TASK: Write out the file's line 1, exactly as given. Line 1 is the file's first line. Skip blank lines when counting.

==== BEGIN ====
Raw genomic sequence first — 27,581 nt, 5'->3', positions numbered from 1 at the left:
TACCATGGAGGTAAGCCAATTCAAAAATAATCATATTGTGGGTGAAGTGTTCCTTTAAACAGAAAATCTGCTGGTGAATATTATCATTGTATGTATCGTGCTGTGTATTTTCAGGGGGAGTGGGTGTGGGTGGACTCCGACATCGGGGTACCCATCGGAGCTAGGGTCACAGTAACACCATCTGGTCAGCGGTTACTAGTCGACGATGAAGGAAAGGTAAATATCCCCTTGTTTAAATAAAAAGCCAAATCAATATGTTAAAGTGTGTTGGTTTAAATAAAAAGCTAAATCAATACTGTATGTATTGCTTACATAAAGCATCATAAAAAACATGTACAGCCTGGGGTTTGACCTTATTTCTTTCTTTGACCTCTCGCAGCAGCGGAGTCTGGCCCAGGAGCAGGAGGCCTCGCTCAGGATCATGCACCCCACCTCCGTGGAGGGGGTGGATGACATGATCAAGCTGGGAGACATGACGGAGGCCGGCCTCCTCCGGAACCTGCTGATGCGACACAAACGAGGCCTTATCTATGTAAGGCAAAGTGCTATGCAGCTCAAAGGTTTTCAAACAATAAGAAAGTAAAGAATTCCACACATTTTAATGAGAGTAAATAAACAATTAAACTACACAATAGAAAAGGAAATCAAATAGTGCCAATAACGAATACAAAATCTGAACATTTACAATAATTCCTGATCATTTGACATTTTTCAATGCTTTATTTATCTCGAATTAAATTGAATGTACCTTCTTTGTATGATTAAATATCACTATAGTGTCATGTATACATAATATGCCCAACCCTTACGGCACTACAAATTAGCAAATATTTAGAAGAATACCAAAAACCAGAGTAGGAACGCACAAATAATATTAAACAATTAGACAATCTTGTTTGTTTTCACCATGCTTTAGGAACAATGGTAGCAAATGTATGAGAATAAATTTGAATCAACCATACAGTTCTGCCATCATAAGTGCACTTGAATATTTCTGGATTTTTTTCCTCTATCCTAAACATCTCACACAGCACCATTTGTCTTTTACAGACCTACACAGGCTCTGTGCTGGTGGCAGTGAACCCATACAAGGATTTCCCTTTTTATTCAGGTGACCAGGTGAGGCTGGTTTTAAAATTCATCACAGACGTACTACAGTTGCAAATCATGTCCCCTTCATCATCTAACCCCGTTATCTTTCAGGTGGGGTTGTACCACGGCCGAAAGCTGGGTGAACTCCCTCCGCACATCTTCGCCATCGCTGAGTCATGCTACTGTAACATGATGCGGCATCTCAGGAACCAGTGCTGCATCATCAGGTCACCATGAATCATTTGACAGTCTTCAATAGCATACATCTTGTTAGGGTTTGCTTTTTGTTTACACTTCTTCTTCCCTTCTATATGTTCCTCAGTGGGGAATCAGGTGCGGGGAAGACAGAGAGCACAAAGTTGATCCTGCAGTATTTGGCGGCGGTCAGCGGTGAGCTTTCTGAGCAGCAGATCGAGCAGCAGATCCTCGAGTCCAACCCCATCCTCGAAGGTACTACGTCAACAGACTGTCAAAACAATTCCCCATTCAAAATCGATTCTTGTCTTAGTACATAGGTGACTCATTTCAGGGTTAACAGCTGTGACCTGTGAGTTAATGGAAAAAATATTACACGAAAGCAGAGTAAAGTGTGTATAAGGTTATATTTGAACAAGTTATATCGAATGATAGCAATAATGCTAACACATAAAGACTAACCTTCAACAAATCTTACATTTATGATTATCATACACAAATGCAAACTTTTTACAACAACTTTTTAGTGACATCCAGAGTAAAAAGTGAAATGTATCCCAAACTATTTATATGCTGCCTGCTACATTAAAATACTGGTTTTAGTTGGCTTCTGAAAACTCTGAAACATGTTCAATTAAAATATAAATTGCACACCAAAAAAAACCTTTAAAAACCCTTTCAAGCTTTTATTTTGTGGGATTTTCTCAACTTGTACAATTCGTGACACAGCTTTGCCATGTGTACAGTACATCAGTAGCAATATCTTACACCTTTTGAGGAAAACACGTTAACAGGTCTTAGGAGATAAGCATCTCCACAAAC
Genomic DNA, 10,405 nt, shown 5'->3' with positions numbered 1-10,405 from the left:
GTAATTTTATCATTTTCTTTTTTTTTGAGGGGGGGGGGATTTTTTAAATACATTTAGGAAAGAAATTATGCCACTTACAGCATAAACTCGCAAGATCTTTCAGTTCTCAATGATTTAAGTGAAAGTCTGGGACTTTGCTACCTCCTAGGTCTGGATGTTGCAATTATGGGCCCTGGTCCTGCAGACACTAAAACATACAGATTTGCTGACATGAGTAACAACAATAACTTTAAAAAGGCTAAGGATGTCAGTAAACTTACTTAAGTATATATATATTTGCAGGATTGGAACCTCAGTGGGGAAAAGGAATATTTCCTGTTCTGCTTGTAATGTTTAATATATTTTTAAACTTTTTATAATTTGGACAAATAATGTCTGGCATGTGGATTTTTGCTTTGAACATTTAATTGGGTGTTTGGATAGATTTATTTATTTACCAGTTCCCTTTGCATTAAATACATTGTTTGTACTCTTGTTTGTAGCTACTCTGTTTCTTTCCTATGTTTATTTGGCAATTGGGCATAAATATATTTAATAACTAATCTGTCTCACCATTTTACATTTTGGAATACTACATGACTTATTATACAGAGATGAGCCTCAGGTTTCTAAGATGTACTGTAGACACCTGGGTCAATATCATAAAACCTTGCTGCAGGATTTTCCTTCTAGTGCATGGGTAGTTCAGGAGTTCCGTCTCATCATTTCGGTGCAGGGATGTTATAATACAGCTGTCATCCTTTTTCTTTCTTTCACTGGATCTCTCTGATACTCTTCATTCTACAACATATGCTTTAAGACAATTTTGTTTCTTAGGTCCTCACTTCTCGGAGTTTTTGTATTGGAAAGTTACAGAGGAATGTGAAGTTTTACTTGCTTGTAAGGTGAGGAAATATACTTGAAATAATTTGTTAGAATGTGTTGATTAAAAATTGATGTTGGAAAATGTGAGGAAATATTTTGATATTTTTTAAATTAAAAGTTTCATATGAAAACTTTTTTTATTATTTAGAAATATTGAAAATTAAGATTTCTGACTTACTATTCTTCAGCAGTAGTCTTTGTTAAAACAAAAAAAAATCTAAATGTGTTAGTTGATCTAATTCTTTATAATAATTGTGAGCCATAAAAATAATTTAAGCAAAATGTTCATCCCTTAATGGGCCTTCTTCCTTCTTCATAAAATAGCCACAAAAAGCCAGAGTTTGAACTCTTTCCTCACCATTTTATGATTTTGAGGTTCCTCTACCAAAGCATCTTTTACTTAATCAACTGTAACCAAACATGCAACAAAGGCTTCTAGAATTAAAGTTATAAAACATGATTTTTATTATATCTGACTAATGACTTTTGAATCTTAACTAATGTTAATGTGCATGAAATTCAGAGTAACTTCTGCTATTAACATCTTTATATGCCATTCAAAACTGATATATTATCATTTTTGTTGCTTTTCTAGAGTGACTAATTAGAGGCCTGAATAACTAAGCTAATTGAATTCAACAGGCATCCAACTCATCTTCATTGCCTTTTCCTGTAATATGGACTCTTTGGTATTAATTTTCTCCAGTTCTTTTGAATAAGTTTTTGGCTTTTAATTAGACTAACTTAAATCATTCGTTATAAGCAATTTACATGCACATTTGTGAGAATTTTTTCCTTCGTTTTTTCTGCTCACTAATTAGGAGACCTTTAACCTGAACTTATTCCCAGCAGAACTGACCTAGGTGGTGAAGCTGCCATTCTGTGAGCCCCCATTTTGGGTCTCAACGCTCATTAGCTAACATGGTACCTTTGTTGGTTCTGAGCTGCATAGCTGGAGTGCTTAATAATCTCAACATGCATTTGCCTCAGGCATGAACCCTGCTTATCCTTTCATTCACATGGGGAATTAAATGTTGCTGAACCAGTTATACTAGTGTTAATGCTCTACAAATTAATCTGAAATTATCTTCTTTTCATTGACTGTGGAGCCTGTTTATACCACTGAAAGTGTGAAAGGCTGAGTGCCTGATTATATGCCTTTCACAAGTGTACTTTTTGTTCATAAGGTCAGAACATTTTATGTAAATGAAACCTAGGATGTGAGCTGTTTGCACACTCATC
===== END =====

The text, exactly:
Raw genomic sequence first — 27,581 nt, 5'->3', positions numbered from 1 at the left: